denture, artificial replacement for natural teeth and surrounding tissue. Dentures are classified as partial or complete. The former are removable and maintained by clasps, or are fixed bridges with crowns cemented over adjacent teeth or over spikes embedded in the jaw. Complete dentures are replacements for all of the teeth of a jaw and are normally held in place by the suction created by saliva and by the close matching of the denture base to the tissues of the mouth. The first-known mention of dentures is found in the 1728 manuscript of Pierre Fouchard, a French dental surgeon often called the father of modern dentistry. Various substances including wood, ivory, and metal have been used in the construction of dentures, but major advances have resulted from the development of synthetic rubbers and plastics. Today dentures are usually composed of acryllic or porcelain teeth mounted in an acryllic base that is tinted to resemble the gums.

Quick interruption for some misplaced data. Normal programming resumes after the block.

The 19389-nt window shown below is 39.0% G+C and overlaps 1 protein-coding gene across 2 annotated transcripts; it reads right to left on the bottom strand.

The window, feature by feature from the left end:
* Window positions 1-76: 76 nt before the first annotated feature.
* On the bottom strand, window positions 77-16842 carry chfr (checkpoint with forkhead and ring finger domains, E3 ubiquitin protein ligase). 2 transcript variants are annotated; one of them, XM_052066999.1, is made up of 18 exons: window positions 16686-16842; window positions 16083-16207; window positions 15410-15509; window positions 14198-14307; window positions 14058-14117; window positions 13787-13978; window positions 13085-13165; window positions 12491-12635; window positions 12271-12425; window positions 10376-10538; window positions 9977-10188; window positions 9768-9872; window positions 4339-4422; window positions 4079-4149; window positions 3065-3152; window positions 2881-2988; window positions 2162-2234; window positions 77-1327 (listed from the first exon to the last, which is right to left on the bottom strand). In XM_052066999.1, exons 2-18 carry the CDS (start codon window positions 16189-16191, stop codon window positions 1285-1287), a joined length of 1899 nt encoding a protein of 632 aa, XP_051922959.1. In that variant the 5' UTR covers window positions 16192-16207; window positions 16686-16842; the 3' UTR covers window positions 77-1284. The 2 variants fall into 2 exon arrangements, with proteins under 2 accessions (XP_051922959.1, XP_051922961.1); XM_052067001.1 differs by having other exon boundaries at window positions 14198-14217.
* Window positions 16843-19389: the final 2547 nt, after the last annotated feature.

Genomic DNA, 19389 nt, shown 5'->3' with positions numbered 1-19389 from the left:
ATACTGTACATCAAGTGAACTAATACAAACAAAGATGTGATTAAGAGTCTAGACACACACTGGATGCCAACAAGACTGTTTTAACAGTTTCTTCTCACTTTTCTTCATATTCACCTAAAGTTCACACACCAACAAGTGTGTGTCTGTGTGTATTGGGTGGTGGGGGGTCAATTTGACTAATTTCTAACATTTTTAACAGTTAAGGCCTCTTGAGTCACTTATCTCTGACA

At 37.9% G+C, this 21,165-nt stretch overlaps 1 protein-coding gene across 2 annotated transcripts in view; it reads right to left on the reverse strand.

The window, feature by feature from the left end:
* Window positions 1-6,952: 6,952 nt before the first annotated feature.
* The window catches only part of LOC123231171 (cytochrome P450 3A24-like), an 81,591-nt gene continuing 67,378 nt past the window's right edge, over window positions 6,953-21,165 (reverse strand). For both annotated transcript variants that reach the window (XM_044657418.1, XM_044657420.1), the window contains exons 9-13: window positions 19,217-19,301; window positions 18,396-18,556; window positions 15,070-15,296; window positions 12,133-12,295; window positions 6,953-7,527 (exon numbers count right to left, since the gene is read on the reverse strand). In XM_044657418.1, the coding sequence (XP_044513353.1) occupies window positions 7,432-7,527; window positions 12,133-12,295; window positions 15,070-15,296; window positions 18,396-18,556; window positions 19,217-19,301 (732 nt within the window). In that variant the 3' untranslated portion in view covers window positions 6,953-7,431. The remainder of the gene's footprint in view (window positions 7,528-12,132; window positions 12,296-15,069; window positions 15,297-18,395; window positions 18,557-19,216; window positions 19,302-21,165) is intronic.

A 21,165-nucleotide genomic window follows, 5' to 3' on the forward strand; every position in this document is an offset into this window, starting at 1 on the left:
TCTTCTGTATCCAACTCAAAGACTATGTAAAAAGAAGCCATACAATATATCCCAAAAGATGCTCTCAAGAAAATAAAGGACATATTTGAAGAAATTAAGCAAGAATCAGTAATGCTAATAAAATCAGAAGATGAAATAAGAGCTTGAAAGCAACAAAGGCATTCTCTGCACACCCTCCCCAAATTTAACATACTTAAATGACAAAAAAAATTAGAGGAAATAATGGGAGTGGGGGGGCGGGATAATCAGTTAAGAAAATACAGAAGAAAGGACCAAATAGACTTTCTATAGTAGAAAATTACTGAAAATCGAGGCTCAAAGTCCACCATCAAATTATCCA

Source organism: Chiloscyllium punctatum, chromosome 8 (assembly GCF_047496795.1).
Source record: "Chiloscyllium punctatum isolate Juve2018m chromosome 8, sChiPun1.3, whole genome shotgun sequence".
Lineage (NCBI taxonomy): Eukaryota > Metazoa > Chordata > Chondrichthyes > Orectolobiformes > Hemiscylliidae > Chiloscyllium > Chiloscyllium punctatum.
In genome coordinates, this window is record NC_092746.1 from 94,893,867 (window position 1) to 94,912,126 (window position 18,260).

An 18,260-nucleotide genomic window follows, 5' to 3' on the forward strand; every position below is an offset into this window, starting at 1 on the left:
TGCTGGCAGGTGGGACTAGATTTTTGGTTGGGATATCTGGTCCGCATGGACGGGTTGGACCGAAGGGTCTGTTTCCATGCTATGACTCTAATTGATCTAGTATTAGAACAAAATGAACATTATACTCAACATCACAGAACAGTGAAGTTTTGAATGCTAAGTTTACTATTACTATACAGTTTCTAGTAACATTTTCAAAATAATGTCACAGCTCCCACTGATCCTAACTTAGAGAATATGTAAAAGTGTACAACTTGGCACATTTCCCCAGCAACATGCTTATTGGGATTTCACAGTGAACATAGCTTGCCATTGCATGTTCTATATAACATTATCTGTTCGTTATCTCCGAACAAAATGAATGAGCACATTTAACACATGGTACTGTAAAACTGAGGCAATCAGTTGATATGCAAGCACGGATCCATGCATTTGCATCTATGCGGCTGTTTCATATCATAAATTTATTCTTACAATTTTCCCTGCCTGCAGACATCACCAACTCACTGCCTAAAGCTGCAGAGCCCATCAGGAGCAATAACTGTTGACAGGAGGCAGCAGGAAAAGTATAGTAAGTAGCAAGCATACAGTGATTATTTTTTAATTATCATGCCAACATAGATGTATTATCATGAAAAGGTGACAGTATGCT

The Columbia Electronic Encyclopedia, 6th ed. Copyright © 2012, Columbia University Press. All rights reserved.
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